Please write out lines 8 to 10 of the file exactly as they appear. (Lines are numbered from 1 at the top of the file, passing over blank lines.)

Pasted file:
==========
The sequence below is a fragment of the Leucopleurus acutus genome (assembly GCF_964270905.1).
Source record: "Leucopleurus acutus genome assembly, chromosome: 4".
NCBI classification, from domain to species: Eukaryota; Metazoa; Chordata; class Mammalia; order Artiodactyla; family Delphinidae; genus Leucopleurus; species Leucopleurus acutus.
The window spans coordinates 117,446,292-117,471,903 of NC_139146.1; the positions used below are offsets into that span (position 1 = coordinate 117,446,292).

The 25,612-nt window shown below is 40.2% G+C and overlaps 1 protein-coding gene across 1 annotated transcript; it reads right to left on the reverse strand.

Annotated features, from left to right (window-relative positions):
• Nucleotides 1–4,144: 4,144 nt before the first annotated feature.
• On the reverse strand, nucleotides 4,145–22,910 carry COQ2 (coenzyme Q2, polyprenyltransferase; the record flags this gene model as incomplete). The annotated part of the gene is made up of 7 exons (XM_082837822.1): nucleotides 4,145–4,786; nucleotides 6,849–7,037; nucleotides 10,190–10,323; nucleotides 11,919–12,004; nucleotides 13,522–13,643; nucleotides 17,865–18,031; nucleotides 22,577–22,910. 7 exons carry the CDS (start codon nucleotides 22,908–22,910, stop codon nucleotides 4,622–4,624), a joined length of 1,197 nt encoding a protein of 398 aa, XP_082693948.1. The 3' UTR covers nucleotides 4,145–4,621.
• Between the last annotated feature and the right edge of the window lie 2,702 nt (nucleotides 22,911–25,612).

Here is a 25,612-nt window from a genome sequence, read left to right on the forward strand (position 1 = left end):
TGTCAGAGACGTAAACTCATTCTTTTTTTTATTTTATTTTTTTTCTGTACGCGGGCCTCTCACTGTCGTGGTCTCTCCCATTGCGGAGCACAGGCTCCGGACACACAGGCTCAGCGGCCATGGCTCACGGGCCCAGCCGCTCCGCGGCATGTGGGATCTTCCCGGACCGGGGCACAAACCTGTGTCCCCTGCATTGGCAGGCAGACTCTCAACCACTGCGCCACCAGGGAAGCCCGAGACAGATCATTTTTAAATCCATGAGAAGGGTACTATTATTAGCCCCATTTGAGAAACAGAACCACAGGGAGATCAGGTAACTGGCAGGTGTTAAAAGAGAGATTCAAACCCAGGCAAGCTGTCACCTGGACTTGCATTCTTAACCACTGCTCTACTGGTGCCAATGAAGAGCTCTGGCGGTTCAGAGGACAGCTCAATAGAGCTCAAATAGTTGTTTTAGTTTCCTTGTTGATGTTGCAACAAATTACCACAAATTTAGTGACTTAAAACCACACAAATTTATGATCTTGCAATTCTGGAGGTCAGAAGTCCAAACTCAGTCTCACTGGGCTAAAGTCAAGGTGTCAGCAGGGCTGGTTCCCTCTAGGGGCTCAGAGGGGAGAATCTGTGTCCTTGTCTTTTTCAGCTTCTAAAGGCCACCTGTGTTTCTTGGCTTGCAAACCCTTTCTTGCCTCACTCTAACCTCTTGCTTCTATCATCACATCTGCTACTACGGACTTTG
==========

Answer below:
• On the reverse strand, nucleotides 4,145–22,910 carry COQ2 (coenzyme Q2, polyprenyltransferase; the record flags this gene model as incomplete). The annotated part of the gene is made up of 7 exons (XM_082837822.1): nucleotides 4,145–4,786; nucleotides 6,849–7,037; nucleotides 10,190–10,323; nucleotides 11,919–12,004; nucleotides 13,522–13,643; nucleotides 17,865–18,031; nucleotides 22,577–22,910. 7 exons carry the CDS (start codon nucleotides 22,908–22,910, stop codon nucleotides 4,622–4,624), a joined length of 1,197 nt encoding a protein of 398 aa, XP_082693948.1. The 3' UTR covers nucleotides 4,145–4,621.
• Between the last annotated feature and the right edge of the window lie 2,702 nt (nucleotides 22,911–25,612).

Here is a 25,612-nt window from a genome sequence, read left to right on the forward strand (position 1 = left end):